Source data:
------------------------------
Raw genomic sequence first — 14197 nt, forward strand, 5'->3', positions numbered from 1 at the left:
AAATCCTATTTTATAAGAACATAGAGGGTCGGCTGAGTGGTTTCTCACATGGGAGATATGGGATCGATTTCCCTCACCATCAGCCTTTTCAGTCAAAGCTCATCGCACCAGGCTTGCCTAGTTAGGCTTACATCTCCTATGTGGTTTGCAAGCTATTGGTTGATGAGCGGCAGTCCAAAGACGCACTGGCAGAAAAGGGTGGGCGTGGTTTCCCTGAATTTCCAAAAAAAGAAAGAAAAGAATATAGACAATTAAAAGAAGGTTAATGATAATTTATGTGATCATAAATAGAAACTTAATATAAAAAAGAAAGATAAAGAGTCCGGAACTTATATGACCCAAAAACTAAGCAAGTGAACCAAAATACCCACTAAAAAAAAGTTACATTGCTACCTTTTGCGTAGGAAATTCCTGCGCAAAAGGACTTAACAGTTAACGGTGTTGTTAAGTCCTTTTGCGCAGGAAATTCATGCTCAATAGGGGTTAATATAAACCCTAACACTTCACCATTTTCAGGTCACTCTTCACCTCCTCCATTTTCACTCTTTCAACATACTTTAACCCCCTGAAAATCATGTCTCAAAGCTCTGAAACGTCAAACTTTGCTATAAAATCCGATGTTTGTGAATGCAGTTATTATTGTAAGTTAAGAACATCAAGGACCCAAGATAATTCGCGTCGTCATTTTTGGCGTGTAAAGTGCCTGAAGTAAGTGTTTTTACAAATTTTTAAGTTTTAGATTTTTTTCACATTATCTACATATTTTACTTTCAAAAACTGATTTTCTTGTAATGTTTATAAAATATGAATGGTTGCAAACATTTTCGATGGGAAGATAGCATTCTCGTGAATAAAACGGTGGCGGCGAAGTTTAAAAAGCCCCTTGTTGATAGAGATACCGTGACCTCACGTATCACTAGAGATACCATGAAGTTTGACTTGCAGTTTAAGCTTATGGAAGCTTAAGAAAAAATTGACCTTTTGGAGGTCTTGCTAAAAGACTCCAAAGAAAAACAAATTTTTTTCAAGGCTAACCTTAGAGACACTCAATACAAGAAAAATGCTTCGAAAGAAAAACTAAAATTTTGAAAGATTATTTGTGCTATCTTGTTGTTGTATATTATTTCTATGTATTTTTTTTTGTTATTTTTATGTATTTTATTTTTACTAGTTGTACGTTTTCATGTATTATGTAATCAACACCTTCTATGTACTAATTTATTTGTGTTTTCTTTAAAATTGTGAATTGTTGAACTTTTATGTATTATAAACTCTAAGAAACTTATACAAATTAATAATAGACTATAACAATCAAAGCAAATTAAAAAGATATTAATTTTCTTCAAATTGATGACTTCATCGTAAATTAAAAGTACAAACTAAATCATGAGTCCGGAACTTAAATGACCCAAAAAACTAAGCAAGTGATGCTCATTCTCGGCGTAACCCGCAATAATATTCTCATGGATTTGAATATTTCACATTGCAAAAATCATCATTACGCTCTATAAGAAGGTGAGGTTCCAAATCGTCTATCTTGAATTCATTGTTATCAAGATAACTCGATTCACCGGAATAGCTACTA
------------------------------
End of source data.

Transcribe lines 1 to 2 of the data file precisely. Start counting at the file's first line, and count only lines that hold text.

Raw genomic sequence first — 14197 nt, forward strand, 5'->3', positions numbered from 1 at the left:
AAATCCTATTTTATAAGAACATAGAGGGTCGGCTGAGTGGTTTCTCACATGGGAGATATGGGATCGATTTCCCTCACCATCAGCCTTTTCAGTCAAAGCTCATCGCACCAGGCTTGCCTAGTTAGGCTTACATCTCCTATGTGGTTTGCAAGCTATTGGTTGATGAGCGGCAGTCCAAAGACGCACTGGCAGAAAAGGGTGGGCGTGGTTTCCCTGAATTTCCAAAAAAAGAAAGAAAAGAATATAGACAATTAAAAGAAGGTTAATGATAATTTATGTGATCATAAATAGAAACTTAATATAAAAAAGAAAGATAAAGAGTCCGGAACTTATATGACCCAAAAACTAAGCAAGTGAACCAAAATACCCACTAAAAAAAAGTTACATTGCTACCTTTTGCGTAGGAAATTCCTGCGCAAAAGGACTTAACAGTTAACGGTGTTGTTAAGTCCTTTTGCGCAGGAAATTCATGCTCAATAGGGGTTAATATAAACCCTAACACTTCACCATTTTCAGGTCACTCTTCACCTCCTCCATTTTCACTCTTTCAACATACTTTAACCCCCTGAAAATCATGTCTCAAAGCTCTGAAACGTCAAACTTTGCTATAAAATCCGATGTTTGTGAATGCAGTTATTATTGTAAGTTAAGAACATCAAGGACCCAAGATAATTCGCGTCGTCATTTTTGGCGTGTAAAGTGCCTGAAGTAAGTGTTTTTACAAATTTTTAAGTTTTAGATTTTTTTCACATTATCTACATATTTTACTTTCAAAAACTGATTTTCTTGTAATGTTTATAAAATATGAATGGTTGCAAACATTTTCGATGGGAAGATAGCATTCTCGTGAATAAAACGGTGGCGGCGAAGTTTAAAAAGCCCCTTGTTGATAGAGATACCGTGACCTCACGTATCACTAGAGATACCATGAAGTTTGACTTGCAGTTTAAGCTTATGGAAGCTTAAGAAAAAATTGACCTTTTGGAGGTCTTGCTAAAAGACTCCAAAGAAAAACAAATTTTTTTCAAGGCTAACCTTAGAGACACTCAATACAAGAAAAATGCTTCGAAAGAAAAACTAAAATTTTGAAAGATTATTTGTGCTATCTTGTTGTTGTATATTATTTCTATGTATTTTTTTTTGTTATTTTTATGTATTTTATTTTTACTAGTTGTACGTTTTCATGTATTATGTAATCAACACCTTCTATGTACTAATTTATTTGTGTTTTCTTTAAAATTGTGAATTGTTGAACTTTTATGTATTATAAACTCTAAGAAACTTATACAAATTAATAATAGACTATAACAATCAAAGCAAATTAAAAAGATATTAATTTTCTTCAAATTGATGACTTCATCGTAAATTAAAAGTACAAACTAAATCATGAGTCCGGAACTTAAATGACCCAAAAAACTAAGCAAGTGATGCTCATTCTCGGCGTAACCCGCAATAATATTCTCATGGATTTGAATATTTCACATTGCAAAAATCATCATTACGCTCTATAAGAAGGTGAGGTTCCAAATCGTCTATCTTGAATTCATTGTTATCAAGATAACTCGATTCACCGGAATAGCTACTA